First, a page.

I’ve chosen to list my cons by category. I hope you’ll take these seriously. You’ll notice a correlation between some of these cons and Glassdoor’s recently released “Company Values”. 1. “We Are Transparent” is no longer true: Glassdoor is a company that was built on the foundation of transparency. For a while, we were living up to this and maintaining a transparent workplace. However, senior leadership (primarily VPs and above) completely lost sight of this value in the last year or so. I cannot stress this enough - You CANNOT preach the value in transparency to your employees, and then completely hide details of major decisions taking place within the company. For example, Glassdoor leaders, including Christian (CEO) and our Chief Economist, spoke in front of our entire workforce on multiple occasions to reassure us that Glassdoor was going to make it out of these COVID-19 times just fine. They told us we should not be worried, that Glassdoor made financial decisions in the past to prepare for something like this, and that we will protect our people AT ALL COSTS. They then put a surprise meeting on our calendar to lay off 300 employees, including President Club Winners, Top Performers, and some of our most Amazing Leaders. What they (Christian) neglected to even hint at was the fact that they had a different plan for Glassdoor - one that makes the company look a LOT different than it did a week ago. They had a meeting with the entire workforce the day after they laid us off to lay out a detailed restructure plan, with prepared materials, which had to take months or even the whole year to plan out with Indeed. Seems pretty convenient that they used COVID-19 as an excuse to execute a wildly different plan for the company. When Glassdoor was purchased, leadership repeated SO many times that we would not merge or start working too closely with Indeed. It is also unbelievable that Indeed did not lay off any employees - they just took our jobs and Glassdoor didn’t even offer reps/managers the opportunity to stay on the team (again, MANY of these laid off reps/managers were top performers). 2. “We are Innovative” …boy, I wish that were true: There were zero MEANINGFUL changes, advances or additions to Glassdoor’s GTM product suite in years. Sure, we would come out with some small update or addition to our solution from time to time, but it was never a change that prospects/clients deeply cared about. When entering into a discovery call, there was no way I could respond honestly when a prospect would say “I’ve spoken to Glassdoor multiple times. Your team keeps reaching out about new updates. Has your product changed at all or do you have any new products?” It was pretty embarrassing and made it difficult to effectively do the job. 3. “We Are Good People” …well, you used to be: Again, 300 people laid off, NOT based on performance. We are the people that built Glassdoor’s culture DESPITE leadership challenges. We worked incredibly hard for the company, and we made Glassdoor into what it was DESPITE our out of touch leaders. Glassdoor is 1 million percent NOT the same company it was a week ago. If you are attracted to roles at Glassdoor because of the culture, please do not be fooled. The culture will never be the same. The video you see in the first tab of Glassdoor’s Why Work for Us section highlights the people at Glassdoor…Ironically it includes many people who were recently laid off. 4. “We Have GRIT”: Growth: We were expanding, hiring, and looking to move into new offices in San Fran and Chicago. Obviously, COVID-19 impacted this and Glassdoor is no longer growing. Results: Leadership knows how terribly they messed up last fiscal year when they made the books for hunter reps. It was an abomination. They divided books based on “spend potential”, which relied on incredibly inaccurate data in Salesforce. This meant that some of our best reps suffered and barely anyone reached their annual quotas. All we got was a small “sorry this was an oversight”, then the message preached to everyone was “keep working hard” …as if that were the issue. Great leaders and reps left Glassdoor because of how badly leadership messed up and because of the direction the company was going. This happened before layoffs were even in question, so Glassdoor was going downhill this whole past year. Integrity: Most of us feel really let down that Christian and others did not even give us clarity or honesty about how Glassdoor was reorganizing with Indeed - they just blamed everything on COVID-19. This doesn’t ring “integrity” to me. Teamwork: The time it took to make change or get simple projects done was ridiculous. For even the simplest change, we would have to wait on layers of leadership approvals, “leaders” dragging their feet, and conflict between leaders that have MBAs and those who did not delaying the process. It was so frustrating. 5. SDR Org: While the SDR Org made some progress since year’s past, it was still a mess. Leaders having multiple long meetings weekly to try and make change, only to be pushed off by executive leadership as an afterthought. The SDR Org did not get the respect it deserves. These reps are the future of your sales Org, yet you consistently messed up their quotas, did not provide the correct training and enablement to help these reps succeed, and left everything on the managers’ plates to deal with. To all of the former Glassdoor SDRs reading this post: Know that you are incredibly valuable, and you were the lifeline of the sales Org. I’m just sorry executive leadership pushed you to the side. 6. Enablement: Enablement was understaffed and could not provide the resources each Organization needed to succeed. Training and development were left on the shoulders of each manager at Glassdoor. Glassdoor does not have an official sales process or sales methodology. Therefore, SDRs and Reps alike had to work even harder to develop their own process and hopefully be successful. Luckily, this just made me better at my job. However, it is a disservice to your employees to not provide proper training. 7. CEO: Christian took over for Robert as CEO, and things went downhill. Christian has shown on multiple occasions his inability to lead and get “buy-in” from his employees. From leaving meetings early that he was clearly unprepared for, to poorly delivering the news of layoffs, Christian seems to be in over his head. In one meeting, Christian bragged about creating the culture at LinkedIn…it left such a bad taste in so many mouths. Glassdoor is not LinkedIn, and I can promise you Christian had nothing to do with Glassdoor culture when it was strong – that was 100% the employees. 8. Things I unfortunately dealt with while working at Glassdoor: Glassdoor preaches transparency and even released a “Know Your Worth” tool to help candidates calculate what salary they should be making in their given field. This is SO ironic because my colleagues and I were specifically told we shouldn’t talk with one another about how much money we make…at the most “transparent” company around. It turns out this was preached to us because we were not all making the same amount. For example, I was being paid less than 85% of my colleagues. Let this sink in for a minute…I had a longer tenure at Glassdoor than any of those colleagues, I had the most experience at Glassdoor compared to those colleagues, and, like myself, these colleagues had zero management experience before entering into these roles. I was also told I absolutely 100% could NOT negotiate a salary higher than a certain amount, then I come to find 85% of my colleagues were being paid above that amount. Shocking for a company that talks so highly about equal pay for equal work. There were a couple examples of male employees that were acting inappropriately at Glassdoor. I won’t go into the details here, but what I will say was during a full-blown HR investigation into one employee, for whatever reason leadership decided he could stay in the office and continue working while this was going on. Imagine the discomfort, fear, and anxiety this caused the people who were involved in that investigation. For some reason, that always stuck with me. Poorly handled. 9. Important call outs: If you would have asked me to rate Glassdoor 1.5-2 years ago, I would have said 4 stars. I always pictured staying with the company for a long time, and I am grateful to a few of the direct leaders I had that always supported me. Please do not respond to this review with a canned response. Please do not cover mistakes with excuses, and please do not preach about “how well we are being taken care of” post layoffs. A Lot of the information you see above happened before layoffs. Please do not brag about creating an alumni slack channel…most ex-employees are likely too uncomfortable to post in there anyway due to the fact that Christian is in the channel as well. It would be a much more effective channel if people could connect and speak freely with one another.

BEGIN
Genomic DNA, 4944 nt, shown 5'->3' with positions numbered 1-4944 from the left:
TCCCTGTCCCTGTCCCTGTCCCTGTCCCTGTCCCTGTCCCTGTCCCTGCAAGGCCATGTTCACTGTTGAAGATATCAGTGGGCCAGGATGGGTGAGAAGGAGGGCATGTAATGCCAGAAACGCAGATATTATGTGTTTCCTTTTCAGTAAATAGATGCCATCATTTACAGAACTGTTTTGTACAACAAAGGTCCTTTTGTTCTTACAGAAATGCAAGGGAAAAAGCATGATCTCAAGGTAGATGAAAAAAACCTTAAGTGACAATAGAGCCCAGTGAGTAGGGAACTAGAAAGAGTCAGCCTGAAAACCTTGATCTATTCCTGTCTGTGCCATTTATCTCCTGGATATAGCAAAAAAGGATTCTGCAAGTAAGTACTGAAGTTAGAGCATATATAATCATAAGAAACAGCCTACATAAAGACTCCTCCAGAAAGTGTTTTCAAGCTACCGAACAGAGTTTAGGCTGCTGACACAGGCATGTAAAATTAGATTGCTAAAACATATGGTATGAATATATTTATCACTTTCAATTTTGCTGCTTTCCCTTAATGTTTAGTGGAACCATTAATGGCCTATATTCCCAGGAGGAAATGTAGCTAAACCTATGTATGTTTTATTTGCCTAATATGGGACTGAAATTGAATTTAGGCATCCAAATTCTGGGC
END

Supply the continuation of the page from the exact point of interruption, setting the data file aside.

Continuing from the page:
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  5. "Great place to work"